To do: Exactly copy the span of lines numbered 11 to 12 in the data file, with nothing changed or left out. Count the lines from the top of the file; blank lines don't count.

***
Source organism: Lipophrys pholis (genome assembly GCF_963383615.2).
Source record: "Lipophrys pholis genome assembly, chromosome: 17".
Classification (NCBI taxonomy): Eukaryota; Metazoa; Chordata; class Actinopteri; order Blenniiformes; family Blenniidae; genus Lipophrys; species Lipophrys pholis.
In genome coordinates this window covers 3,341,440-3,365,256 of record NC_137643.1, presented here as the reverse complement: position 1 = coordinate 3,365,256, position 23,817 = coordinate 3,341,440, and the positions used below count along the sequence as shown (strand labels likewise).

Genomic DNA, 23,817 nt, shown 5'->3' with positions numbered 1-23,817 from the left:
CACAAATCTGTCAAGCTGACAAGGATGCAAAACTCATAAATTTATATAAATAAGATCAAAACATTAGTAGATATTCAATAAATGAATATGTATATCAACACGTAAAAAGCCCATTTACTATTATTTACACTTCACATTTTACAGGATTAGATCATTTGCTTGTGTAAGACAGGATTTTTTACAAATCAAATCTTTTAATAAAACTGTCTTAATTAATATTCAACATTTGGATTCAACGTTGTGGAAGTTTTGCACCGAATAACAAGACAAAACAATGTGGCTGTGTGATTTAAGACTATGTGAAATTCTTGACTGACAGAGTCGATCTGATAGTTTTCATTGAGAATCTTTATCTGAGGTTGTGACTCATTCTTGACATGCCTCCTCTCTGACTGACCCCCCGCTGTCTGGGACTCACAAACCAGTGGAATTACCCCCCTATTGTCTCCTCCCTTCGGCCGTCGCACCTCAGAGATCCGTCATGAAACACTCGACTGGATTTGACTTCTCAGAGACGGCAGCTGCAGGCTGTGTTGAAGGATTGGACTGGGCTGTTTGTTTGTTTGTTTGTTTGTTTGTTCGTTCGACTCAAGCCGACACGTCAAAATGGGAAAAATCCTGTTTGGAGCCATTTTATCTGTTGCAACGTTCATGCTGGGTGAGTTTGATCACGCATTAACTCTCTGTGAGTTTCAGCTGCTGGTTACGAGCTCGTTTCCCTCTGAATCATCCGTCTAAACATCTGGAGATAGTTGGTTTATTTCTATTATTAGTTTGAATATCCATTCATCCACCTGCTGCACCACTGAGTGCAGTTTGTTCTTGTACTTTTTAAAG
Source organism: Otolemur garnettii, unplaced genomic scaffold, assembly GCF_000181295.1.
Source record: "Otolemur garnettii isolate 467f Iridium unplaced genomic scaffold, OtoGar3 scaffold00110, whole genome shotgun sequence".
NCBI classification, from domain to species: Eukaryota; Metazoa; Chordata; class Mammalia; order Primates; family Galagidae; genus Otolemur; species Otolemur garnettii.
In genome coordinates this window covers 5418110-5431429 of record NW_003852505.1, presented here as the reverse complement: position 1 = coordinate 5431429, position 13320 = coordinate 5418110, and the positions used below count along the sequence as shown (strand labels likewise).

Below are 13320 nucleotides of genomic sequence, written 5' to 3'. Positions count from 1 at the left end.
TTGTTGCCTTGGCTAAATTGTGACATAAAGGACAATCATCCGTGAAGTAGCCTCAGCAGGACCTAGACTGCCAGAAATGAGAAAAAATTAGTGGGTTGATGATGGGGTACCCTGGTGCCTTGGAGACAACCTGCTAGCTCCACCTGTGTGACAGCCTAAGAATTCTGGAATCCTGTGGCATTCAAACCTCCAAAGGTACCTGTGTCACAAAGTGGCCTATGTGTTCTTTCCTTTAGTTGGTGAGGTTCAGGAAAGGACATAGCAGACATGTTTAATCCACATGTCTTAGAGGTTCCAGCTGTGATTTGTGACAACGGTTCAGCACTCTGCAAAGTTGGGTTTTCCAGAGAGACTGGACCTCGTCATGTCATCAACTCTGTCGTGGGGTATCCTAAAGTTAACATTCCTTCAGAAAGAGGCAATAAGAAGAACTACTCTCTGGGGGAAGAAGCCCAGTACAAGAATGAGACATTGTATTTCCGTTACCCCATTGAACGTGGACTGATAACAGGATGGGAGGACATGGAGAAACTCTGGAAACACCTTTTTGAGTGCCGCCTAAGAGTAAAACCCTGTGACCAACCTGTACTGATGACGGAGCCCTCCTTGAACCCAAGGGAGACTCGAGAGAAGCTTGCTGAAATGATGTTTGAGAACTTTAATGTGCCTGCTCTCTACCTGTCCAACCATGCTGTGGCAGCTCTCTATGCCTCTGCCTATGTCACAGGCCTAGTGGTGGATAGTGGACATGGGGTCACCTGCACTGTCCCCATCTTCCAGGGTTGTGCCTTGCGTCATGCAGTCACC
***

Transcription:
Below are 13320 nucleotides of genomic sequence, written 5' to 3'. Positions count from 1 at the left end.
TTGTTGCCTTGGCTAAATTGTGACATAAAGGACAATCATCCGTGAAGTAGCCTCAGCAGGACCTAGACTGCCAGAAATGAGAAAAAATTAGTGGGTTGATGATGGGGTACCCTGGTGCCTTGGAGACAACCTGCTAGCTCCACCTGTGTGACAGCCTAAGAATTCTGGAATCCTGTGGCATTCAAACCTCCAAAGGTACCTGTGTCACAAAGTGGCCTATGTGTTCTTTCCTTTAGTTGGTGAGGTTCAGGAAAGGACATAGCAGACATGTTTAATCCACATGTCTTAGAGGTTCCAGCTGTGATTTGTGACAACGGTTCAGCACTCTGCAAAGTTGGGTTTTCCAGAGAGACTGGACCTCGTCATGTCATCAACTCTGTCGTGGGGTATCCTAAAGTTAACATTCCTTCAGAAAGAGGCAATAAGAAGAACTACTCTCTGGGGGAAGAAGCCCAGTACAAGAATGAGACATTGTATTTCCGTTACCCCATTGAACGTGGACTGATAACAGGATGGGAGGACATGGAGAAACTCTGGAAACACCTTTTTGAGTGCCGCCTAAGAGTAAAACCCTGTGACCAACCTGTACTGATGACGGAGCCCTCCTTGAACCCAAGGGAGACTCGAGAGAAGCTTGCTGAAATGATGTTTGAGAACTTTAATGTGCCTGCTCTCTACCTGTCCAACCATGCTGTGGCAGCTCTCTATGCCTCTGCCTATGTCACAGGCCTAGTGGTGGATAGTGGACATGGGGTCACCTGCACTGTCCCCATCTTCCAGGGTTGTGCCTTGCGTCATGCAGTCACC